Once we recognise that living a life under the unjustified assertion that justice will not be done; that there are no consequences to our actions beyond our own deaths, then belief in the justice of God is an inevitable consequence. How God judges us is crucial for how we judge ourselves and each other. When we struggle to do what is right, there is a danger that we treat parts of human nature as inherently bad or evil. This particularly comes into play with ideas of “original sin”. In various key personalities in Christianity ideas got settled that built up dualism which asserted that this world is the domain of evil and only the spiritual realm was divine. These gnostic ideas lead to monastic behaviour similar to that found in some branches of Buddhism. In Islam, this dualism is not present. Everything is created by God in the way it was intended by God. If people sin it is because God chose to make that part of the nature of people. There are no Muslim monks. Self control is not about self denial in Islam. For example, it was said by the prophet Muhammad (peace be upon him) that having sexual relations with your wife is a form of worship (service) of God. That is because you are fulfilling your desires in a way you know is allowed by God. All things we find in life have a good potential, we may not appreciate it but we should do.
That holds true for what is in our natures. We are encouraged in Islam, to reflect on all the good things that have happened to us and even when bad things happen, to see them as an opportunity to, if nothing else, demonstrate your commitment to doing what is right despite the circumstances.

God judges us according to what He has given us. If we have little we can still win lots of rewards from God if we use what we do have in a good way. God does not judge us by what he has given us. The things you cannot change about yourself, are not things to ever feel either good about yourself or bad. God will not judge you for them, so don’t judge yourself. For the things you can change about yourself, don’t get too proud about what you have done and don’t get too down about what you have not done. You may yet change those things.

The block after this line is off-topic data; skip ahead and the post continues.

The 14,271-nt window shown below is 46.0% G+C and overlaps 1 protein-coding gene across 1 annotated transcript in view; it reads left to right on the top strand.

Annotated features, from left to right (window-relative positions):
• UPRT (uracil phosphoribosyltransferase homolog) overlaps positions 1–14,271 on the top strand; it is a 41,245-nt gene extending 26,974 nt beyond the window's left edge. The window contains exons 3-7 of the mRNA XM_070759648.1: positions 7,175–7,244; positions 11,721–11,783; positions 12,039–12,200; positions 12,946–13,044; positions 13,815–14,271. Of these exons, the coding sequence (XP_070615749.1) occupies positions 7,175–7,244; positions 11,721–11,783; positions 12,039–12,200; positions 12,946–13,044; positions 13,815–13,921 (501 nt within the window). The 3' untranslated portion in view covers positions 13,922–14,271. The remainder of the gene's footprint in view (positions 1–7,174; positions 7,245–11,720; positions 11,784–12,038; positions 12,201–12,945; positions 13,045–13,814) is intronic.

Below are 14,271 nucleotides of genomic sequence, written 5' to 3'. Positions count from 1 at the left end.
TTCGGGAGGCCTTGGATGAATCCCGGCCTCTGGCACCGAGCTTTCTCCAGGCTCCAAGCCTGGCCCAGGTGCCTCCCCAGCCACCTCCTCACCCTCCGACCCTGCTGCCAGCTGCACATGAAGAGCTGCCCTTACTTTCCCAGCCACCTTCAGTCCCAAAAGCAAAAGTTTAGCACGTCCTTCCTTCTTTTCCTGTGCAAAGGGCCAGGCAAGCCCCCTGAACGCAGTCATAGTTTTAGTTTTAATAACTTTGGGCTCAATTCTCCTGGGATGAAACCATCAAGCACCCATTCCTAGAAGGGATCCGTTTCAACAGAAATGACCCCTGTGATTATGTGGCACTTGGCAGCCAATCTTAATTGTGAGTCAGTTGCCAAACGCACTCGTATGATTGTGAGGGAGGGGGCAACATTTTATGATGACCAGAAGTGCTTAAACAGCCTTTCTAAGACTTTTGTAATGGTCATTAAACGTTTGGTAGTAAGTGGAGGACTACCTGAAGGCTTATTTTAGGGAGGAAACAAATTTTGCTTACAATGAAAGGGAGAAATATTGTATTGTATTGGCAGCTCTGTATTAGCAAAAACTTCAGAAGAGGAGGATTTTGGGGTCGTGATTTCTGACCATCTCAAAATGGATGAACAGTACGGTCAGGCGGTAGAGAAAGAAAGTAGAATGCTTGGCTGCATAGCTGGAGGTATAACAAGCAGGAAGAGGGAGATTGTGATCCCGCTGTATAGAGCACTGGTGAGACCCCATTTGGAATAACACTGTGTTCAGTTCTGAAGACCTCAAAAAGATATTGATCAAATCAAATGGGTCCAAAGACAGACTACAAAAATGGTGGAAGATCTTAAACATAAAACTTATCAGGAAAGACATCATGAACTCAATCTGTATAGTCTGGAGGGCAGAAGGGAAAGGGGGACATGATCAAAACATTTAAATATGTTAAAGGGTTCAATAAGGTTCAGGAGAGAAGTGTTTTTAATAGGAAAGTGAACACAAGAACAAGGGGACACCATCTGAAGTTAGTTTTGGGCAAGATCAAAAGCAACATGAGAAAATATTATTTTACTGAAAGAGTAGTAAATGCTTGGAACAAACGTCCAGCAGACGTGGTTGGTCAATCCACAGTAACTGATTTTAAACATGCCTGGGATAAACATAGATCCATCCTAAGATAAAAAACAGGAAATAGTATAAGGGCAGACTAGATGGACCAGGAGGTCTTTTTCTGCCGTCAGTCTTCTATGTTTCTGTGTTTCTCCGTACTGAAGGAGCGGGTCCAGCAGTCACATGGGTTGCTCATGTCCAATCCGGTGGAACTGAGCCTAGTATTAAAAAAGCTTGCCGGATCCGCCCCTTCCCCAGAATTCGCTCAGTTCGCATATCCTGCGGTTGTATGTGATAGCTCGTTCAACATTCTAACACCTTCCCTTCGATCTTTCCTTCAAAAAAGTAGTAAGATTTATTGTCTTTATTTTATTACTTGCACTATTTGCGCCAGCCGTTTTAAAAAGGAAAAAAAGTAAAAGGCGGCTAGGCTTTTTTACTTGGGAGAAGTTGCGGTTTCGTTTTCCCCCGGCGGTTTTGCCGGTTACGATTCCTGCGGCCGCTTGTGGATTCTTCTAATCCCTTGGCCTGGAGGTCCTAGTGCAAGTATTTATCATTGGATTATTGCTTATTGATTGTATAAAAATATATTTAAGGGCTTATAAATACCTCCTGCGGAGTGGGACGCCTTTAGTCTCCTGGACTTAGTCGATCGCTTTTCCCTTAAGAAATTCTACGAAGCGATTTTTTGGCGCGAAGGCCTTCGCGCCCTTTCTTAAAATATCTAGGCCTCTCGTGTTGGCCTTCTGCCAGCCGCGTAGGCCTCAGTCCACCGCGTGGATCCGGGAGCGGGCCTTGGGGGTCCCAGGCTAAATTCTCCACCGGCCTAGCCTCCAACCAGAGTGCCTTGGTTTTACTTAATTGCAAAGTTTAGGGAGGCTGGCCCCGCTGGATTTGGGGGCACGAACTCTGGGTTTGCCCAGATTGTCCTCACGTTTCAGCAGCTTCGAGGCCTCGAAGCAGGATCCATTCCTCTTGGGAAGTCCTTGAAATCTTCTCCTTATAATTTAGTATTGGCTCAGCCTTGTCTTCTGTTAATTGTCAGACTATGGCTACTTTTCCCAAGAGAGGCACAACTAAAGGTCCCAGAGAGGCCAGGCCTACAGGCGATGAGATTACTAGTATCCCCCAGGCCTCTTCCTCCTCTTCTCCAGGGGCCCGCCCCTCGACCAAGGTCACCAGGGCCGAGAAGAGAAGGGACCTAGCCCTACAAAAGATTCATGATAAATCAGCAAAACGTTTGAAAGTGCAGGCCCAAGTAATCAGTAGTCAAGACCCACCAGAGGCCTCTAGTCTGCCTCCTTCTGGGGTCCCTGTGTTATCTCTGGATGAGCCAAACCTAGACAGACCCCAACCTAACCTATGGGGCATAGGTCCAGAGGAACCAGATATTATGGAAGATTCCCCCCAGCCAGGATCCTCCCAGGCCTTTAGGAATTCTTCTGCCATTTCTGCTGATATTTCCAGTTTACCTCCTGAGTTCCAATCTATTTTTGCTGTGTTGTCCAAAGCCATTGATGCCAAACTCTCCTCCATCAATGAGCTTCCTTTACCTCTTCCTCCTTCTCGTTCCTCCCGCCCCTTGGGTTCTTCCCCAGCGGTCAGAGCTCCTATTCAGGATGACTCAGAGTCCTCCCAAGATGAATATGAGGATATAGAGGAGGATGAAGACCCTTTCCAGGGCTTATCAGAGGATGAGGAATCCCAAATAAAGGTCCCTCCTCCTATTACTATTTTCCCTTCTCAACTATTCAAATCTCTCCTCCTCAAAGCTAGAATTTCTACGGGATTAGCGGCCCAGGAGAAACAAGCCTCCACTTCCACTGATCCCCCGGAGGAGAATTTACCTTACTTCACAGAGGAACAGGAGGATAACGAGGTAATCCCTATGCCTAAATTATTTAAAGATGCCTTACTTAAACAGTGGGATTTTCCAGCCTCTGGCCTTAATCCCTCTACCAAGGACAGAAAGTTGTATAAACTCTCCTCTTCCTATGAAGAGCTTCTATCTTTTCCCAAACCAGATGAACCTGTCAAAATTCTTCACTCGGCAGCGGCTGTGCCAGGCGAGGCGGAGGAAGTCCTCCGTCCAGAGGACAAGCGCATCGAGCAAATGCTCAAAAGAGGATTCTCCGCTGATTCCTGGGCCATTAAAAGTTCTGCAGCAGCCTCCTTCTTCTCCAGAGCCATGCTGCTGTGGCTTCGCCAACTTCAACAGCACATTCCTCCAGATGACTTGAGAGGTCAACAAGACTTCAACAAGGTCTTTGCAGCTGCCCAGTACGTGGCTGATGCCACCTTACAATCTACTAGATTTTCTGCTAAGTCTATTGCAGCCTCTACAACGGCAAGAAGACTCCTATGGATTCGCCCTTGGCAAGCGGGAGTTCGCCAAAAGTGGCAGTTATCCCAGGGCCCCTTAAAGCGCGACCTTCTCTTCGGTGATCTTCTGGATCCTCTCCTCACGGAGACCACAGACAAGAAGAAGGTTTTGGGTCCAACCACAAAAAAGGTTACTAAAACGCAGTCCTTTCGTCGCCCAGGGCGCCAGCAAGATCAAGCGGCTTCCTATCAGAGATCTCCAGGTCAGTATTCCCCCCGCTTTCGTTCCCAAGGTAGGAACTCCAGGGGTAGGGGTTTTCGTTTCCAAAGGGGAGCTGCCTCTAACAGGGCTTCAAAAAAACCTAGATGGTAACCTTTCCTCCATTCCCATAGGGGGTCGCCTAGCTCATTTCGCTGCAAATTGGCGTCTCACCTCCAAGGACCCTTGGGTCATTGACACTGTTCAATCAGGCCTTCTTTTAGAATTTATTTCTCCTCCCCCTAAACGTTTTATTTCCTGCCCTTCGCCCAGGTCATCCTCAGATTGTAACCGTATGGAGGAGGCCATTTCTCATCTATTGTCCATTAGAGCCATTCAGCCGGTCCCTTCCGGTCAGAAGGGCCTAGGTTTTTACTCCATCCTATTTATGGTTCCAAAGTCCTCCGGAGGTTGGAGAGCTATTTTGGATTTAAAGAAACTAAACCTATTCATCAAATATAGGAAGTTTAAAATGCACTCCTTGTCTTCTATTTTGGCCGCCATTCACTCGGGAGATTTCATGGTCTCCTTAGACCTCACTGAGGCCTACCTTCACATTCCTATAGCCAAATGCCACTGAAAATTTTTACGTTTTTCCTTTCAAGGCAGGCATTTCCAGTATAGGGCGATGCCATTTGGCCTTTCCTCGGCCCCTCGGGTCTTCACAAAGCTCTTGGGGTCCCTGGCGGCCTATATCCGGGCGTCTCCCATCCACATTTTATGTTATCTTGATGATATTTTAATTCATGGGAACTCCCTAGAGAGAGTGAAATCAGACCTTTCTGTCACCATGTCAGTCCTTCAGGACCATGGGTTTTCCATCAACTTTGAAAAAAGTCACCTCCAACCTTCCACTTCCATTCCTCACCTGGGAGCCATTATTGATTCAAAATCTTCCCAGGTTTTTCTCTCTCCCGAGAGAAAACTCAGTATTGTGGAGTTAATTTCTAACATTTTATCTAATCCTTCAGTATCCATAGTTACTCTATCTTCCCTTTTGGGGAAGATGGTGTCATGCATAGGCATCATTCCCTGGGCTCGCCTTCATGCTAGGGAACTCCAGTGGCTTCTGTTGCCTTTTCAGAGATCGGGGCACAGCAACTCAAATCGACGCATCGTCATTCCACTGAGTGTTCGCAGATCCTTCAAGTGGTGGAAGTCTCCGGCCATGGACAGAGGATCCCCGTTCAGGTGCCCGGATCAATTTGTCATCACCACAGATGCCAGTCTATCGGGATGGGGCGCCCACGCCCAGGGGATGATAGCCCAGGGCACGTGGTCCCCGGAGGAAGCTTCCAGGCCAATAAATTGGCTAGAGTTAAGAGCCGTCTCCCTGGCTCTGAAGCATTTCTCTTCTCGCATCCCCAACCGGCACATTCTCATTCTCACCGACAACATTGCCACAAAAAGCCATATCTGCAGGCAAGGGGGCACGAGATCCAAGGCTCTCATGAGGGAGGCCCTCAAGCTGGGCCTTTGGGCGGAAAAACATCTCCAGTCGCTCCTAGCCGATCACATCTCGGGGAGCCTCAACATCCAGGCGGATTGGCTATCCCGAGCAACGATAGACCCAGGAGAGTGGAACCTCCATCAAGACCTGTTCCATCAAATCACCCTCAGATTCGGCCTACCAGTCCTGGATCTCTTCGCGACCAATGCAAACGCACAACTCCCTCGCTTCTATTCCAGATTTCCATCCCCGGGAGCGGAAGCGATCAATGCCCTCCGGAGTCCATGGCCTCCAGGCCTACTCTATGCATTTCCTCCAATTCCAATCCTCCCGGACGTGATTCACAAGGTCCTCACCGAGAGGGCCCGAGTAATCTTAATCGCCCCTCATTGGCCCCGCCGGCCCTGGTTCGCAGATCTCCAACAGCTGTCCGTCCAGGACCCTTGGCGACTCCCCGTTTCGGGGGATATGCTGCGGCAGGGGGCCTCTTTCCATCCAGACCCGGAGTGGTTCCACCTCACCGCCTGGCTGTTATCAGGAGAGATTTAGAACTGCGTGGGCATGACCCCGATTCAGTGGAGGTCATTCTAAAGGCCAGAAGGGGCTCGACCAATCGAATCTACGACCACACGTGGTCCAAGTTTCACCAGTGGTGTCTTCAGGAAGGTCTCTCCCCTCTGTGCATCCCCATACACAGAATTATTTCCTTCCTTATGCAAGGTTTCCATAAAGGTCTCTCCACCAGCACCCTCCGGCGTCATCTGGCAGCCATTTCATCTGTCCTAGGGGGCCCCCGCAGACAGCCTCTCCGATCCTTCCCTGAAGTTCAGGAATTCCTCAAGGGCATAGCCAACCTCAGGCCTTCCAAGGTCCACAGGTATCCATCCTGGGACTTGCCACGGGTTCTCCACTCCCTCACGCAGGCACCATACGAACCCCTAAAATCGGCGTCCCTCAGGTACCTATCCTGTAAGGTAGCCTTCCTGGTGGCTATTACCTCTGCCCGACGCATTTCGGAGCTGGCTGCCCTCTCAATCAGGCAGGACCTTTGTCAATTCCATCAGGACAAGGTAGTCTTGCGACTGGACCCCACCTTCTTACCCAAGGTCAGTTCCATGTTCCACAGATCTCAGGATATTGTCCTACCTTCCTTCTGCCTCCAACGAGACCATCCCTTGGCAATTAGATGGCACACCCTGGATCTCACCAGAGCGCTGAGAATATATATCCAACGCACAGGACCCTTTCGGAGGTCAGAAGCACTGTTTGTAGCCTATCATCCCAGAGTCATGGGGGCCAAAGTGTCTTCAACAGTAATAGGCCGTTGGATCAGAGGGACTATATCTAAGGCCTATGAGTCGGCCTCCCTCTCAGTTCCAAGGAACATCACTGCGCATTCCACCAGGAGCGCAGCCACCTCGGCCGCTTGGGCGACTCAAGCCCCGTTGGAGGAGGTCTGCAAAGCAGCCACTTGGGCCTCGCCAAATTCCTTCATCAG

Adopting these attitudes, a Muslim should never be saying of anyone that they are a bad person, only that their deeds are bad: “hate the sin not the sinner”. The sin is not an inherent part of the sinner’s nature. We are all free to change. The adulterer is not sinful because of their sexual desire, that desire was put there by God. They have just not restrained it so that it is fulfilled in a way which is not only free from sins but which brings the benefits that God has given it. The same goes for other desires.

The practice of fasting in Islam, restricting when and how much we eat and drink and have sex is a key part of training yourself. Not to stop fulfilling your desires, but to plan and control when and how those desires are fulfilled so that they are done in ways free from sin.

Complex causes, make self control hard to measure the results. Fasting sets simple goals to achieve, and helps in controlling yourself better to achieve them. Goals of self improvement can and should be set but due to the complexity of each goal’s causes, we have to focus on understanding all the factors of success by controlling as many as we can and letting only a few vary. It may take some significant time to distinguish the signal from the noise, but once we understand how they work quite well, we can form good habits that we do automatically and therefore take little or no effort once they are established. As we develop and establish good habits that cement our goals, we can pursue new goals, and discover new ways to control the factors behind their success or failure.

Evil exists in the absence of some good or other. Darkness is evil because of people getting deprived of the goodness of light that allows them to see their threats. Superstitions are evil because of people getting deceived and misdirected from the knowledge they could have which would reveal the real reasons for events. Envy is evil because it is people being deprived of having something good.

This is described in Surah 113, the last but one chapter in the Qur’an. The last chapter in the Qur’an focusses on seeking protection from the “evil of the withdrawing whisperer, who whispers into the hearts of men”. The main nature of this is to plant ideas in people which they take as their own. In particular these include ideas we have about ourselves, that deceive us into sins and keep us in them, when ultimately it is in our best interests to change ourselves.